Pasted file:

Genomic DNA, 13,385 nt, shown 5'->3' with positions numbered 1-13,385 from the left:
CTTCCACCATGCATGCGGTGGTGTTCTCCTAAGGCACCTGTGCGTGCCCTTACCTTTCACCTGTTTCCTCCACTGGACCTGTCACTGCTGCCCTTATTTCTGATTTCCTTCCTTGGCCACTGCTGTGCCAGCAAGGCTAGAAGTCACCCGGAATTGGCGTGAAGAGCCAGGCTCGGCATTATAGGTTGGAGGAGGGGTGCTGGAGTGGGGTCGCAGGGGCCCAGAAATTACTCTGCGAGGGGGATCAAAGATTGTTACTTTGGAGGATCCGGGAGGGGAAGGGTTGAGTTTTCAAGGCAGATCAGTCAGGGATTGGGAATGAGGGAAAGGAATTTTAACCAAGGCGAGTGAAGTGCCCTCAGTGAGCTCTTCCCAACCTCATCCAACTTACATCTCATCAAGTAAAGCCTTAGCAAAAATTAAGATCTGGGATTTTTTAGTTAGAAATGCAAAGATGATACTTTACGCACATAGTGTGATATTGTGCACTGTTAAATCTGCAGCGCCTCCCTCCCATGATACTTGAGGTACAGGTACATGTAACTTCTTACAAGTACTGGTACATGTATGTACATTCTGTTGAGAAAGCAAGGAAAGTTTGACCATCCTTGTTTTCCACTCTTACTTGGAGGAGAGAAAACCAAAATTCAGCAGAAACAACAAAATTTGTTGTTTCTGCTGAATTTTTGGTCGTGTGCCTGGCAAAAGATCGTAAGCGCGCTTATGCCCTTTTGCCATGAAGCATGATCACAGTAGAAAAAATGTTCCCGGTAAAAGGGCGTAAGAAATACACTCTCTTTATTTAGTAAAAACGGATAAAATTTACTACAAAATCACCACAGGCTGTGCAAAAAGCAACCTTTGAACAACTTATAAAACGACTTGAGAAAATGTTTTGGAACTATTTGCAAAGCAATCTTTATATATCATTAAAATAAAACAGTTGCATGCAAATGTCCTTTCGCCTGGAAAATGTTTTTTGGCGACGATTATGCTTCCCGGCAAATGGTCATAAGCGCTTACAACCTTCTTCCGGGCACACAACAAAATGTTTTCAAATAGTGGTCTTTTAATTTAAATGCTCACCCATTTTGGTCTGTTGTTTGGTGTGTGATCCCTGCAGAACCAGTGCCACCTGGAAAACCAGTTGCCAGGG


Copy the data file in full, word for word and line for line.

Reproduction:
Genomic DNA, 13,385 nt, shown 5'->3' with positions numbered 1-13,385 from the left:
CTTCCACCATGCATGCGGTGGTGTTCTCCTAAGGCACCTGTGCGTGCCCTTACCTTTCACCTGTTTCCTCCACTGGACCTGTCACTGCTGCCCTTATTTCTGATTTCCTTCCTTGGCCACTGCTGTGCCAGCAAGGCTAGAAGTCACCCGGAATTGGCGTGAAGAGCCAGGCTCGGCATTATAGGTTGGAGGAGGGGTGCTGGAGTGGGGTCGCAGGGGCCCAGAAATTACTCTGCGAGGGGGATCAAAGATTGTTACTTTGGAGGATCCGGGAGGGGAAGGGTTGAGTTTTCAAGGCAGATCAGTCAGGGATTGGGAATGAGGGAAAGGAATTTTAACCAAGGCGAGTGAAGTGCCCTCAGTGAGCTCTTCCCAACCTCATCCAACTTACATCTCATCAAGTAAAGCCTTAGCAAAAATTAAGATCTGGGATTTTTTAGTTAGAAATGCAAAGATGATACTTTACGCACATAGTGTGATATTGTGCACTGTTAAATCTGCAGCGCCTCCCTCCCATGATACTTGAGGTACAGGTACATGTAACTTCTTACAAGTACTGGTACATGTATGTACATTCTGTTGAGAAAGCAAGGAAAGTTTGACCATCCTTGTTTTCCACTCTTACTTGGAGGAGAGAAAACCAAAATTCAGCAGAAACAACAAAATTTGTTGTTTCTGCTGAATTTTTGGTCGTGTGCCTGGCAAAAGATCGTAAGCGCGCTTATGCCCTTTTGCCATGAAGCATGATCACAGTAGAAAAAATGTTCCCGGTAAAAGGGCGTAAGAAATACACTCTCTTTATTTAGTAAAAACGGATAAAATTTACTACAAAATCACCACAGGCTGTGCAAAAAGCAACCTTTGAACAACTTATAAAACGACTTGAGAAAATGTTTTGGAACTATTTGCAAAGCAATCTTTATATATCATTAAAATAAAACAGTTGCATGCAAATGTCCTTTCGCCTGGAAAATGTTTTTTGGCGACGATTATGCTTCCCGGCAAATGGTCATAAGCGCTTACAACCTTCTTCCGGGCACACAACAAAATGTTTTCAAATAGTGGTCTTTTAATTTAAATGCTCACCCATTTTGGTCTGTTGTTTGGTGTGTGATCCCTGCAGAACCAGTGCCACCTGGAAAACCAGTTGCCAGGG